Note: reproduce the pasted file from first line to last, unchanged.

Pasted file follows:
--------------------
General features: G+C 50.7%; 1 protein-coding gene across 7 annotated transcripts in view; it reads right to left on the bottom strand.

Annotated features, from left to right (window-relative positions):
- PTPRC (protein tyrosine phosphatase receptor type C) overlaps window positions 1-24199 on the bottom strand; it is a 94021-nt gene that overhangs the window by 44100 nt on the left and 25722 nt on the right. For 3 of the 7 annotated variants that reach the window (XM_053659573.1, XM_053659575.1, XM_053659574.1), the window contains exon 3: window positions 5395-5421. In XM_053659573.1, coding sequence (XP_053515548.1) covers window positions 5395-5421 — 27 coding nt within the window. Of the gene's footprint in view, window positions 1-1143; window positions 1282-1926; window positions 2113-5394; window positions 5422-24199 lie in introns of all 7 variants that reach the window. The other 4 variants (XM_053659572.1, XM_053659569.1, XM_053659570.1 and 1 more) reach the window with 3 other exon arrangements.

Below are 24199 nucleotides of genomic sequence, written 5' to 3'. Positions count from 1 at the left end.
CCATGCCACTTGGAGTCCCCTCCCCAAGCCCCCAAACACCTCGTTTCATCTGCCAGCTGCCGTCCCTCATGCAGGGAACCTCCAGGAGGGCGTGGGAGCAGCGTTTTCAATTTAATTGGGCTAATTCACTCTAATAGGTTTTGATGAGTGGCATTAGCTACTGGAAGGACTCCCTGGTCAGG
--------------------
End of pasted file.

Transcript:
General features: G+C 50.7%; 1 protein-coding gene across 7 annotated transcripts in view; it reads right to left on the bottom strand.

Annotated features, from left to right (window-relative positions):
- PTPRC (protein tyrosine phosphatase receptor type C) overlaps window positions 1-24199 on the bottom strand; it is a 94021-nt gene that overhangs the window by 44100 nt on the left and 25722 nt on the right. For 3 of the 7 annotated variants that reach the window (XM_053659573.1, XM_053659575.1, XM_053659574.1), the window contains exon 3: window positions 5395-5421. In XM_053659573.1, coding sequence (XP_053515548.1) covers window positions 5395-5421 — 27 coding nt within the window. Of the gene's footprint in view, window positions 1-1143; window positions 1282-1926; window positions 2113-5394; window positions 5422-24199 lie in introns of all 7 variants that reach the window. The other 4 variants (XM_053659572.1, XM_053659569.1, XM_053659570.1 and 1 more) reach the window with 3 other exon arrangements.

Below are 24199 nucleotides of genomic sequence, written 5' to 3'. Positions count from 1 at the left end.
CCATGCCACTTGGAGTCCCCTCCCCAAGCCCCCAAACACCTCGTTTCATCTGCCAGCTGCCGTCCCTCATGCAGGGAACCTCCAGGAGGGCGTGGGAGCAGCGTTTTCAATTTAATTGGGCTAATTCACTCTAATAGGTTTTGATGAGTGGCATTAGCTACTGGAAGGACTCCCTGGTCAGG